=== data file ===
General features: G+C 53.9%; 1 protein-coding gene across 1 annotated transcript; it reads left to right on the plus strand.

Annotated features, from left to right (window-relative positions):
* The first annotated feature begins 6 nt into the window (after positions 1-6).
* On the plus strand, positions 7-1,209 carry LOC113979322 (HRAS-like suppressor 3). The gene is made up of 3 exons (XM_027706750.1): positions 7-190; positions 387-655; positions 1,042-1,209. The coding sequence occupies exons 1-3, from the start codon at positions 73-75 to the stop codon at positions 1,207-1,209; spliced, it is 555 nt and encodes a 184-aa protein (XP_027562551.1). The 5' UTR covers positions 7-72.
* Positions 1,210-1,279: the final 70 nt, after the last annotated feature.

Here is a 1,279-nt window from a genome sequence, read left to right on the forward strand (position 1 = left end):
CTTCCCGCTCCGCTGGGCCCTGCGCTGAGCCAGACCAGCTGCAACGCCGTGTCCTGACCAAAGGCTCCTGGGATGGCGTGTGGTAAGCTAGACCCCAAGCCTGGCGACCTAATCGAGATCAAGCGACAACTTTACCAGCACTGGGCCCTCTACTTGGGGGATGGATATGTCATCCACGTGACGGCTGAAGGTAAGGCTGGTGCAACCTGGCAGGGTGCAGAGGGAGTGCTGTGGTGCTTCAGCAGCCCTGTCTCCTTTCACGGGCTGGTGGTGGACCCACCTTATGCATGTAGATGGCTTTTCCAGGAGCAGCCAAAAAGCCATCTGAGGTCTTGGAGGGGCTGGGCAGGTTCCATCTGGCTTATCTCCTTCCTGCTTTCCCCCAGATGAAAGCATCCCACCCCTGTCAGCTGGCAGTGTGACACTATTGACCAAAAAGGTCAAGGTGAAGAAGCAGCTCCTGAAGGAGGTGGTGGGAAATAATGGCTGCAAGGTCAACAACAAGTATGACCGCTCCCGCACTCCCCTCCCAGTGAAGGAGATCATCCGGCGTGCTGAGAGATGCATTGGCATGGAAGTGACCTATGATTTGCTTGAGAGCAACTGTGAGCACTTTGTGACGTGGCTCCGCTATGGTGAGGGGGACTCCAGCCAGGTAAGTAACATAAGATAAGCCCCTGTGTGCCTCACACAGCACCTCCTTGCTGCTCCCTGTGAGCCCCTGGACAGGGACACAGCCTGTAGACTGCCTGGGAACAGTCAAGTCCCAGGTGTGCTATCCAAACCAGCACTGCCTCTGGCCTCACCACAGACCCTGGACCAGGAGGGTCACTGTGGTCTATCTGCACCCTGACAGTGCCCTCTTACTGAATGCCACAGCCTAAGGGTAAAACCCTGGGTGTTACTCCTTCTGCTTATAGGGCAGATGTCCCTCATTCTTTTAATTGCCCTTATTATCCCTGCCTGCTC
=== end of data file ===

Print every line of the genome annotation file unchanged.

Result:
General features: G+C 53.9%; 1 protein-coding gene across 1 annotated transcript; it reads left to right on the plus strand.

Annotated features, from left to right (window-relative positions):
* The first annotated feature begins 6 nt into the window (after positions 1-6).
* On the plus strand, positions 7-1,209 carry LOC113979322 (HRAS-like suppressor 3). The gene is made up of 3 exons (XM_027706750.1): positions 7-190; positions 387-655; positions 1,042-1,209. The coding sequence occupies exons 1-3, from the start codon at positions 73-75 to the stop codon at positions 1,207-1,209; spliced, it is 555 nt and encodes a 184-aa protein (XP_027562551.1). The 5' UTR covers positions 7-72.
* Positions 1,210-1,279: the final 70 nt, after the last annotated feature.

Here is a 1,279-nt window from a genome sequence, read left to right on the forward strand (position 1 = left end):
CTTCCCGCTCCGCTGGGCCCTGCGCTGAGCCAGACCAGCTGCAACGCCGTGTCCTGACCAAAGGCTCCTGGGATGGCGTGTGGTAAGCTAGACCCCAAGCCTGGCGACCTAATCGAGATCAAGCGACAACTTTACCAGCACTGGGCCCTCTACTTGGGGGATGGATATGTCATCCACGTGACGGCTGAAGGTAAGGCTGGTGCAACCTGGCAGGGTGCAGAGGGAGTGCTGTGGTGCTTCAGCAGCCCTGTCTCCTTTCACGGGCTGGTGGTGGACCCACCTTATGCATGTAGATGGCTTTTCCAGGAGCAGCCAAAAAGCCATCTGAGGTCTTGGAGGGGCTGGGCAGGTTCCATCTGGCTTATCTCCTTCCTGCTTTCCCCCAGATGAAAGCATCCCACCCCTGTCAGCTGGCAGTGTGACACTATTGACCAAAAAGGTCAAGGTGAAGAAGCAGCTCCTGAAGGAGGTGGTGGGAAATAATGGCTGCAAGGTCAACAACAAGTATGACCGCTCCCGCACTCCCCTCCCAGTGAAGGAGATCATCCGGCGTGCTGAGAGATGCATTGGCATGGAAGTGACCTATGATTTGCTTGAGAGCAACTGTGAGCACTTTGTGACGTGGCTCCGCTATGGTGAGGGGGACTCCAGCCAGGTAAGTAACATAAGATAAGCCCCTGTGTGCCTCACACAGCACCTCCTTGCTGCTCCCTGTGAGCCCCTGGACAGGGACACAGCCTGTAGACTGCCTGGGAACAGTCAAGTCCCAGGTGTGCTATCCAAACCAGCACTGCCTCTGGCCTCACCACAGACCCTGGACCAGGAGGGTCACTGTGGTCTATCTGCACCCTGACAGTGCCCTCTTACTGAATGCCACAGCCTAAGGGTAAAACCCTGGGTGTTACTCCTTCTGCTTATAGGGCAGATGTCCCTCATTCTTTTAATTGCCCTTATTATCCCTGCCTGCTC